Paper Money

Annual paper money show has continuing draw

The International Paper Money Show, organized by Lyn Knight, was held from June 13 to 16 in Kansas City, Missouri, for the third time since it ended a 40-year run in Memphis, Tennessee. 

Even though, as dealer Fred Bart said, “The number of dealers and attendees has contracted, consistent with major shows nationwide,” the show continues to be the leading forum for paper money collecting in all its forms in the United States. It is one where the collectors and dealers who attend come to do business, and as Bart added, to renew long unseen acquaintances.

Public attendance was hampered somewhat by horrible weather in the Midwest, but world paper dealer William M. Rosenblum echoed Bart’s sentiments. He called it a very good show for him, in part thanks to a consignment of fresh material. Most of his sales were to dealers, but some of the collectors he saw were ones he has known for decades.

There were over 50 dealers with tables, including an international contingent. Lyn Knight Auctions held three sales sessions. The world paper portion on June 13 featured a number of lots that soared beyond their expectations. 

An East African Currency Board 10-florin or 1-pound note of May 1, 1920, graded Choice Uncirculated 64 by Paper Money Guaranty, is the best by far of the four listed in the Track and Price World Paper Money guide. Estimated to sell for $10,000 to $20,000, it sold for $37,600, including the buyer’s fee.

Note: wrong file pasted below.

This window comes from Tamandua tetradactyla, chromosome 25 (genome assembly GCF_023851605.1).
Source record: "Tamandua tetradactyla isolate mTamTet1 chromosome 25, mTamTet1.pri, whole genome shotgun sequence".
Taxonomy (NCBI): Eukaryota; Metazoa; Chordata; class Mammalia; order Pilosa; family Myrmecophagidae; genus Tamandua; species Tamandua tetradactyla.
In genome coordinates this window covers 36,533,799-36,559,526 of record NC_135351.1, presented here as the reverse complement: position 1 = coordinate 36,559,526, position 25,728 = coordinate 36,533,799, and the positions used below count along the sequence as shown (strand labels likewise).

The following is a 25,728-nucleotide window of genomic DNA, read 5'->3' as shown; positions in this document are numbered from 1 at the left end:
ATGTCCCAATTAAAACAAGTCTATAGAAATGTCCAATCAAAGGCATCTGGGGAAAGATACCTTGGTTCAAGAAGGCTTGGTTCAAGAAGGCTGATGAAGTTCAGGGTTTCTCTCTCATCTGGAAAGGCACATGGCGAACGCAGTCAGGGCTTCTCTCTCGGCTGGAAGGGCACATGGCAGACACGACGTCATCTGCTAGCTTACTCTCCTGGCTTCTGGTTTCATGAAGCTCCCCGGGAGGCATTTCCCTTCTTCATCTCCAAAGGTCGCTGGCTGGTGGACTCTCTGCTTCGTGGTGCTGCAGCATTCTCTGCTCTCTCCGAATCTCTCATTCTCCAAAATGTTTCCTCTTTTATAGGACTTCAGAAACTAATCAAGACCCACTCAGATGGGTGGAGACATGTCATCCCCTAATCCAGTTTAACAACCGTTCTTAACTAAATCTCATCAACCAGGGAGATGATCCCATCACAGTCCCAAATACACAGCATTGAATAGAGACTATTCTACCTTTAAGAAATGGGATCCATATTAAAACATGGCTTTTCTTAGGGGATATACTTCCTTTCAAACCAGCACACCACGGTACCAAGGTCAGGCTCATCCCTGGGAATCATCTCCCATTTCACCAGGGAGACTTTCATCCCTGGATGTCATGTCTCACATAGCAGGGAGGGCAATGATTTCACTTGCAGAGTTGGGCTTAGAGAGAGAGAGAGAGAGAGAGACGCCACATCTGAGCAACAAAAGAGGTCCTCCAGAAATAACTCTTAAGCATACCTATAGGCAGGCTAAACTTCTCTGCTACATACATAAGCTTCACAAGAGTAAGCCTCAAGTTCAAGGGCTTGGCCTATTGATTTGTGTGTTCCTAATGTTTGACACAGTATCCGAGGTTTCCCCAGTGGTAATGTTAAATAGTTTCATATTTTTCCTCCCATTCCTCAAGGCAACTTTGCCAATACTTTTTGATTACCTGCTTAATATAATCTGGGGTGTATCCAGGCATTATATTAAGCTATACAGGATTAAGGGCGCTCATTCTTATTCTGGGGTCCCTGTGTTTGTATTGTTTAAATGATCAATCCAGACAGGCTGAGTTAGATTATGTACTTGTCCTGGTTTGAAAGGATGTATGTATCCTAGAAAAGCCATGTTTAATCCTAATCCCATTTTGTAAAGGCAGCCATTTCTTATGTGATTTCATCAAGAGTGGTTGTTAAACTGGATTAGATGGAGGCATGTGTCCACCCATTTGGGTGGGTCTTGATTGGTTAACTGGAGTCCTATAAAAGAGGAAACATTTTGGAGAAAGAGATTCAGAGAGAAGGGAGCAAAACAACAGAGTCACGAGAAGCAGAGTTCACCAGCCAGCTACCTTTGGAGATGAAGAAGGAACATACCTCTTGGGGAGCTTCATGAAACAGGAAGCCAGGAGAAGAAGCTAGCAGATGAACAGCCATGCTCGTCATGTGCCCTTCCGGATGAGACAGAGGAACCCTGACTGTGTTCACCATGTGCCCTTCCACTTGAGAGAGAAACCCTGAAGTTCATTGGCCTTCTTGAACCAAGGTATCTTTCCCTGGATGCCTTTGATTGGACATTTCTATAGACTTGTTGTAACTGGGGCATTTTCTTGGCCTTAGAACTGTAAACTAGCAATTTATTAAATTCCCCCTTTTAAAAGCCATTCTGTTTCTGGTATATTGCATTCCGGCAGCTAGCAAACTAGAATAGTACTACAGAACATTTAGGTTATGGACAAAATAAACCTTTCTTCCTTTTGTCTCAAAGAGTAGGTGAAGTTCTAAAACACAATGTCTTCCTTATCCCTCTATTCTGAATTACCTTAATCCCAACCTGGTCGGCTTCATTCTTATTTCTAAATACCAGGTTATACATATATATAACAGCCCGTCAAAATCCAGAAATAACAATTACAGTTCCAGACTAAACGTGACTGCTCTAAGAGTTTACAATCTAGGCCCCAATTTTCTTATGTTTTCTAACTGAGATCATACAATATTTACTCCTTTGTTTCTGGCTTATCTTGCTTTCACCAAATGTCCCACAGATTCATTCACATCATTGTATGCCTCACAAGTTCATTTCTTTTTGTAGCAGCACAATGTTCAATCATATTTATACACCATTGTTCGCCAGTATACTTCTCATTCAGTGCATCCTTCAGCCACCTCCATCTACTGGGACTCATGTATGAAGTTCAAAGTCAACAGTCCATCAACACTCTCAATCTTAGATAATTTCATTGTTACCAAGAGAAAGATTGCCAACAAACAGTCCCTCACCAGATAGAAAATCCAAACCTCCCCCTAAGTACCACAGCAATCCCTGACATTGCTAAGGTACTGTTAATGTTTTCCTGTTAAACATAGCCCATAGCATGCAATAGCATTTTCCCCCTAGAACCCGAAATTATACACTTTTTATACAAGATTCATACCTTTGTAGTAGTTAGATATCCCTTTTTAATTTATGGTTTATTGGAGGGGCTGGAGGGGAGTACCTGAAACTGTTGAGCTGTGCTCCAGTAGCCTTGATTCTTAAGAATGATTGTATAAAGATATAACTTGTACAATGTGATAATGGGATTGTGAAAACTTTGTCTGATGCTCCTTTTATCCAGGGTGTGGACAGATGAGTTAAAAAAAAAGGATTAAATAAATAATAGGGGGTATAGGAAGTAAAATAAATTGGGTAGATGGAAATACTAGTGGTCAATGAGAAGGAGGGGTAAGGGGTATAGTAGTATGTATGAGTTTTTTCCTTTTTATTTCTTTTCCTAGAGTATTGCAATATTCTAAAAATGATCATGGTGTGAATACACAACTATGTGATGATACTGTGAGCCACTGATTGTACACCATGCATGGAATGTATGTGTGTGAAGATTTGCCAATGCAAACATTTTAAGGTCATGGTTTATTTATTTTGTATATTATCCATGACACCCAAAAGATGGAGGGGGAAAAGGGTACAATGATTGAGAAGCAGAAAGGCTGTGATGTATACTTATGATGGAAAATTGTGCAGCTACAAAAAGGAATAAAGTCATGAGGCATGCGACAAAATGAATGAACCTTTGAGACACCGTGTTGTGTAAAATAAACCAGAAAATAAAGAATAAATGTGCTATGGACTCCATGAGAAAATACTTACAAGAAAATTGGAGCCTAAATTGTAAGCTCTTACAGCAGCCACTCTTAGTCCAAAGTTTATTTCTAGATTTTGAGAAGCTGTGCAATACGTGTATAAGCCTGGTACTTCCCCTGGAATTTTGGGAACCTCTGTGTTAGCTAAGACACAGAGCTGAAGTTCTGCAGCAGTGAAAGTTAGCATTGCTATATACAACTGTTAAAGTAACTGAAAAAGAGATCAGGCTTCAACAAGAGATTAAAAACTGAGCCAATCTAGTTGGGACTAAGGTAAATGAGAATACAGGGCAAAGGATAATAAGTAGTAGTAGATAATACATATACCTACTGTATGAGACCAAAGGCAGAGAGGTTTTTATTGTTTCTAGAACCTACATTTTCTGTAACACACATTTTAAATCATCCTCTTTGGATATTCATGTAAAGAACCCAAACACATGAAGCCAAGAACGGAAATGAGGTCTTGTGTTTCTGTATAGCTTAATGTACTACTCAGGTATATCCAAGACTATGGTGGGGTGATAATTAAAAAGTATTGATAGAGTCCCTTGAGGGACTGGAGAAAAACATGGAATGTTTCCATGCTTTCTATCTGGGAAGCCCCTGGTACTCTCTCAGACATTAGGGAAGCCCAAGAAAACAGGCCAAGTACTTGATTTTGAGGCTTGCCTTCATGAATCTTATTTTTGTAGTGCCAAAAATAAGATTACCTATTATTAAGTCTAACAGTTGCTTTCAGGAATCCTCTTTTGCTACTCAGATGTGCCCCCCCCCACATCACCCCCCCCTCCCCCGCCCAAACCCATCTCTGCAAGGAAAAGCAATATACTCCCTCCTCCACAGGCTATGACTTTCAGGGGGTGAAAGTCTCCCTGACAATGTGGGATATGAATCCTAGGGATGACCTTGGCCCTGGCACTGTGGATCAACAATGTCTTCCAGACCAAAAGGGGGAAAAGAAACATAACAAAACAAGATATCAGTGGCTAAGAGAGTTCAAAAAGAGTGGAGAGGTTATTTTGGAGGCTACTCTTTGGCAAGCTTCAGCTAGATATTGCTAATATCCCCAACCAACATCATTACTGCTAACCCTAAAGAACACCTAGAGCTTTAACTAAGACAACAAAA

Also at $37,600, but estimated at $25,000 to $35,000 in PMG Very Fine 25, was one of four known Iraqi 5-dinar notes of July 1, 1931. The note, with the bust of King Faisal I, more than doubled the price of a similar note sold in 2014.

The two sessions devoted to United States currency included many error notes, a selection of early small-size uncut sheets, a fair number of small-size packs of a hundred notes each, and the expected assortment of national bank notes

The top result in the entire auction was the $49,350 paid for a $50/$100 double-denomination Date Back (Friedberg 559) from the Columbia National Bank of Buffalo (New York). PCGS Currency graded it About New 50. 

Educational speakers

The Educational Speakers Series is always an IPMS highlight. As usual, sessions presenting mostly new research were held continuously on Friday and Saturday starting at 10 a.m. The most significant this year was Nick Bruyer’s presentation of his research on “The First U.S. Demand Note.”

As a result of his extensive research on the Panic of 1837, the author makes a convincing argument that some pre-Civil War Treasury notes circulated as currency. The Treasury notes of 1837 to 1843 were issued because the coins were disappearing from circulation, and the government was running out of the money needed to function. 

The notes were split into two classes. The first offered a high interest rate and was targeted at investors. The second, instituted by Congress over fierce objections, had a low, or nominal interest rate, and were payable to bearer. In effect, Bruyer says, the latter were effectively “a circulating paper money to help alleviate the severe coin shortage.” These $50 and $100 notes were used to pay government suppliers and employees, the military and even members of Congress two decades before the demand notes of 1861, the oldest currency still legal tender.

Topics of other talks included emergency paper money of World War I and their counterfeiters, obsolete notes, money issue by neutral nations during World War II, and Japanese puppet banks in China.

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